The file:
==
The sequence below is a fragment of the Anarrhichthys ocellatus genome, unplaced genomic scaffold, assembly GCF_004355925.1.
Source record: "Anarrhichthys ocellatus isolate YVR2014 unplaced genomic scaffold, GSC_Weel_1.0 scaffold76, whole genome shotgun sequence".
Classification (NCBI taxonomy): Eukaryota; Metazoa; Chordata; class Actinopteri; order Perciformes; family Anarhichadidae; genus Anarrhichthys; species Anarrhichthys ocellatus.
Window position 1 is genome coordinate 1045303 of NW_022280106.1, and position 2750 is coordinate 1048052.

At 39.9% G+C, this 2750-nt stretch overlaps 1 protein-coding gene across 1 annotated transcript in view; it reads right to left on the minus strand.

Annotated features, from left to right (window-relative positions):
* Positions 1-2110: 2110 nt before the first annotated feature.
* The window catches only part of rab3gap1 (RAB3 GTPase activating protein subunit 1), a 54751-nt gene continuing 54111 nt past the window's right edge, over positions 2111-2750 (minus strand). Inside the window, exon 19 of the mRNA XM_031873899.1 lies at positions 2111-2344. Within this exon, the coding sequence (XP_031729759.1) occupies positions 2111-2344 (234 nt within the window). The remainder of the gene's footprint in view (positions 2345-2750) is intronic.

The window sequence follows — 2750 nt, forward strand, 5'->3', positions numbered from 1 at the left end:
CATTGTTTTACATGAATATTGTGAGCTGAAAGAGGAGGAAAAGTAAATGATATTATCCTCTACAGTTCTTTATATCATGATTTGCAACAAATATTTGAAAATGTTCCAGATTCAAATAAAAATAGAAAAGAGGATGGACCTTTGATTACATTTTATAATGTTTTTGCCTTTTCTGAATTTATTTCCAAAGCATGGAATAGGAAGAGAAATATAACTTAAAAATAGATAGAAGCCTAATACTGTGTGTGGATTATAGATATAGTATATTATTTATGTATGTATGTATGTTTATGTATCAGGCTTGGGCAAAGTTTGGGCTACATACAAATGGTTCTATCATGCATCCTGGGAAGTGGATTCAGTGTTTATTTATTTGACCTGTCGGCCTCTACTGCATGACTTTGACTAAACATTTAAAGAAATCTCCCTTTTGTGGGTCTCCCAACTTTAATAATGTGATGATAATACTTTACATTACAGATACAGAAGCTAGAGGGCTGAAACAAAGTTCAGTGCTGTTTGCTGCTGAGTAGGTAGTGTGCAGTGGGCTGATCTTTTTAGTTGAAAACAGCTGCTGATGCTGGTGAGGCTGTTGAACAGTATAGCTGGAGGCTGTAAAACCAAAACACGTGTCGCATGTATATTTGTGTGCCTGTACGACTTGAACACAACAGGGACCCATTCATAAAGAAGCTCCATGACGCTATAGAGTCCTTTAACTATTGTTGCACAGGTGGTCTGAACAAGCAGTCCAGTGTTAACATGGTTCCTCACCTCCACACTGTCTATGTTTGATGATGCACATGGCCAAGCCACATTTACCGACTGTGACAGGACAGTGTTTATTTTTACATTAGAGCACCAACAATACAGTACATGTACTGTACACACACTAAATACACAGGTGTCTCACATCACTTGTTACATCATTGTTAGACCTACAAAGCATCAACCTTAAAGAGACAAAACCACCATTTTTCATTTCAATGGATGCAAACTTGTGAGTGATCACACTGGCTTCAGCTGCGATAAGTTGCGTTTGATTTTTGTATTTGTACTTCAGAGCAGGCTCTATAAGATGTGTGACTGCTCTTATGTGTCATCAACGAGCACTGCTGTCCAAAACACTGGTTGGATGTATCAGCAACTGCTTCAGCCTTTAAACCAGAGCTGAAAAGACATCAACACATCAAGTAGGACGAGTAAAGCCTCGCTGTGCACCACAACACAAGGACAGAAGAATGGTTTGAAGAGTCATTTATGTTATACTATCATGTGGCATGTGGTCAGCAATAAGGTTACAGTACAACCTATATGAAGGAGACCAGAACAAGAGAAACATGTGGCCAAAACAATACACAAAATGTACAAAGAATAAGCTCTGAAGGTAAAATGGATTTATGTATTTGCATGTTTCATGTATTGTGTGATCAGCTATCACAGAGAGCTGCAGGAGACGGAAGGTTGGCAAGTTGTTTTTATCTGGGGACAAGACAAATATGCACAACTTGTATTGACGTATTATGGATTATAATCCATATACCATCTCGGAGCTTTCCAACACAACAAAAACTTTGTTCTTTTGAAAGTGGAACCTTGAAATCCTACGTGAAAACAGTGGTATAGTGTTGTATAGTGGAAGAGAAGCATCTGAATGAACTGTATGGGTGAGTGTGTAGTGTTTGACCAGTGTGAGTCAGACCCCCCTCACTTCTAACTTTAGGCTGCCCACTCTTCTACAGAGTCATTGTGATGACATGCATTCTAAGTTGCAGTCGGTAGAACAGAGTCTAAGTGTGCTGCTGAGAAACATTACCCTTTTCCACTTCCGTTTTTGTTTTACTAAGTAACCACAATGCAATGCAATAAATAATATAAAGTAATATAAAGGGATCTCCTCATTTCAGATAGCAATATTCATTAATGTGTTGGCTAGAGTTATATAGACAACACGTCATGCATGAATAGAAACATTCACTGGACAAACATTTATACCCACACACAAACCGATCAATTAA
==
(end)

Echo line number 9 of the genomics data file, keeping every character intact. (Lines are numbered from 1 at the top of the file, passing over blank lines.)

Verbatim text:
The window sequence follows — 2750 nt, forward strand, 5'->3', positions numbered from 1 at the left end: